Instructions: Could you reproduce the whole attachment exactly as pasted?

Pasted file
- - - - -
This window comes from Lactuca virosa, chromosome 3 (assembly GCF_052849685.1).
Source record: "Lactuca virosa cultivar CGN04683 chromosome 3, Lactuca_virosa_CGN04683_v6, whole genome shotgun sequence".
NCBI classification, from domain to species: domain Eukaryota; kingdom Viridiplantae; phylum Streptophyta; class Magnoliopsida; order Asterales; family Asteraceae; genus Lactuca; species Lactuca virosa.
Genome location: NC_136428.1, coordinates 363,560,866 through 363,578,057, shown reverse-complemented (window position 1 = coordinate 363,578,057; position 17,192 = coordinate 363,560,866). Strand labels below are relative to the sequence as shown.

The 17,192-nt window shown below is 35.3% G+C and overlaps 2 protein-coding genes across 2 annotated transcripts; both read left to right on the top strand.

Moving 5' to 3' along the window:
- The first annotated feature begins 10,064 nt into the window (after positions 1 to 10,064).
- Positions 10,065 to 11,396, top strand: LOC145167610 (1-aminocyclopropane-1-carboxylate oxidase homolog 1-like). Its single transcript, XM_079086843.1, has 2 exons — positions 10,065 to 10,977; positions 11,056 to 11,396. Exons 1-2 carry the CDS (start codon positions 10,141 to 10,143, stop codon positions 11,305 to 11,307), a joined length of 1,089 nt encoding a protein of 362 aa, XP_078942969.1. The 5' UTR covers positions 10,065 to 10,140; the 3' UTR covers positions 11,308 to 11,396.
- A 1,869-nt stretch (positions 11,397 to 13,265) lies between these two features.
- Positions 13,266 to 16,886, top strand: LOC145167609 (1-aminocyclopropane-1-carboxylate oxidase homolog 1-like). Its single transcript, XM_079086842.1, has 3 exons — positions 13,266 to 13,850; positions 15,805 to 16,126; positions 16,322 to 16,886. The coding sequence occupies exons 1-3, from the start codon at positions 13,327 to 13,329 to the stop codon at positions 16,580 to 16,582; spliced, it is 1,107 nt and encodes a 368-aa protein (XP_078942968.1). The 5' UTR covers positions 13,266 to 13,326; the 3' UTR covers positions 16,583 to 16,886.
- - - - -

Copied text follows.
This window comes from Lactuca virosa, chromosome 3 (assembly GCF_052849685.1).
Source record: "Lactuca virosa cultivar CGN04683 chromosome 3, Lactuca_virosa_CGN04683_v6, whole genome shotgun sequence".
NCBI classification, from domain to species: domain Eukaryota; kingdom Viridiplantae; phylum Streptophyta; class Magnoliopsida; order Asterales; family Asteraceae; genus Lactuca; species Lactuca virosa.
Genome location: NC_136428.1, coordinates 363,560,866 through 363,578,057, shown reverse-complemented (window position 1 = coordinate 363,578,057; position 17,192 = coordinate 363,560,866). Strand labels below are relative to the sequence as shown.

The 17,192-nt window shown below is 35.3% G+C and overlaps 2 protein-coding genes across 2 annotated transcripts; both read left to right on the top strand.

Moving 5' to 3' along the window:
- The first annotated feature begins 10,064 nt into the window (after positions 1 to 10,064).
- Positions 10,065 to 11,396, top strand: LOC145167610 (1-aminocyclopropane-1-carboxylate oxidase homolog 1-like). Its single transcript, XM_079086843.1, has 2 exons — positions 10,065 to 10,977; positions 11,056 to 11,396. Exons 1-2 carry the CDS (start codon positions 10,141 to 10,143, stop codon positions 11,305 to 11,307), a joined length of 1,089 nt encoding a protein of 362 aa, XP_078942969.1. The 5' UTR covers positions 10,065 to 10,140; the 3' UTR covers positions 11,308 to 11,396.
- A 1,869-nt stretch (positions 11,397 to 13,265) lies between these two features.
- Positions 13,266 to 16,886, top strand: LOC145167609 (1-aminocyclopropane-1-carboxylate oxidase homolog 1-like). Its single transcript, XM_079086842.1, has 3 exons — positions 13,266 to 13,850; positions 15,805 to 16,126; positions 16,322 to 16,886. The coding sequence occupies exons 1-3, from the start codon at positions 13,327 to 13,329 to the stop codon at positions 16,580 to 16,582; spliced, it is 1,107 nt and encodes a 368-aa protein (XP_078942968.1). The 5' UTR covers positions 13,266 to 13,326; the 3' UTR covers positions 16,583 to 16,886.